In addition to the McCarty boys who now took the name of Antrim as their own, three other witnesses attended the ceremony: Amanda McFarland, the minister’s wife, Katie McFarland, their daughter, and Harvey Edmonds, a local resident and frequent witness to such events. Mrs. Hollinger, William Antrim’s supposed sister, must not have attended or she likely would have served as a witness. One wonders if any other guests came.
After the ceremony, Reverend McFarland recorded the marriage and the witnesses names in the church register—the handwriting for all the names is the same; Billy and Josie clearly did not sign the register themselves, in spite of the website’s claim. A government clerk later recorded the marriage in the Territorial records for 1873, finally providing documentation that Billy the Kid did live in Santa Fe as a youth.
Writer Fredrick Nolan thought it odd that the local newspaper didn’t mention the McCarty-Antrim wedding. Yet William and Catherine probably did not belong to the social stratum for which such events were commonly noted. Furthermore, when a couple that had lived together for as long as they had without benefit of marriage finally wed, many may have thought the less said the better.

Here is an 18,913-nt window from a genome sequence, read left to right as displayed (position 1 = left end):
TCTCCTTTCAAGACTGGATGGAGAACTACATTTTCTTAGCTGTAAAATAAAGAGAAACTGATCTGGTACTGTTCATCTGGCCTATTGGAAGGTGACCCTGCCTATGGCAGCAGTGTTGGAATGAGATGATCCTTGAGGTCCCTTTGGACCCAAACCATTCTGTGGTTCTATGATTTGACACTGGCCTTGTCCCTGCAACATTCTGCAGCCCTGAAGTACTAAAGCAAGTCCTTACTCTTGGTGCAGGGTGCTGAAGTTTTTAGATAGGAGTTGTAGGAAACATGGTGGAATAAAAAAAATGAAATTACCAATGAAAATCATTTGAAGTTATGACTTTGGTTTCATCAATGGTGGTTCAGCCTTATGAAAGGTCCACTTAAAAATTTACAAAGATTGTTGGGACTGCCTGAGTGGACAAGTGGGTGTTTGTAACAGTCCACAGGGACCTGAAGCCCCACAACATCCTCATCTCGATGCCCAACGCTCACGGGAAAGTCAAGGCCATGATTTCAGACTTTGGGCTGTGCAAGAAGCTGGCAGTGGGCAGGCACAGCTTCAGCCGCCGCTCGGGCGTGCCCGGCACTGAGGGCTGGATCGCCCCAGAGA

Even though it had been a long time coming, the four Antrims now officially constituted a family. How might the new family have celebrated their changed status? Santa Fe always offered diversions. Perhaps they ate a special dinner at la fonda, or took in a theatrical presentation:
Last night the citizens of Santa Fe were regaled with a theater given by the Mexican literary society. We learn that it was a perfect success in every particular, and that some of the actors evinced rare talent as stage performers and comedians. (Daily New Mexican, March 2, 1873)
Music and dancing also presented possibilities. The whole family might have attended that fancy masked ball staged on the night of the wedding. Such social functions welcomed all ages and classes, and this one seemed quite an affair:
At the masquerade party on Saturday night we saw all kinds of devices and many of them played with skill and taste. We saw stalking ghosts; peddlers; dog venders; priests; Indian chiefs; Turks; U.S. officers; government agents; Africans; and even the devil himself with his barbed tail and fearful trident. Not to draw the compliment too heavily, the whole thing was well played and did credit to those who got it up. (Daily New Mexican, March 3, 1873)
Acquaintances described Catherine as “a jolly Irish lady, full of life, and her fun and mischief” who “could dance the Highland Fling as well as the best of the dancers.” Catherine and William, and even Billy and Josie, might have celebrated the nuptials there. What better way to commemorate a new beginning!
This selection comes from
Billy the Kid in Santa Fe, Book One: Young Billy
You might also enjoy this brief book about the jail that successfully held Billy the Kid for three months.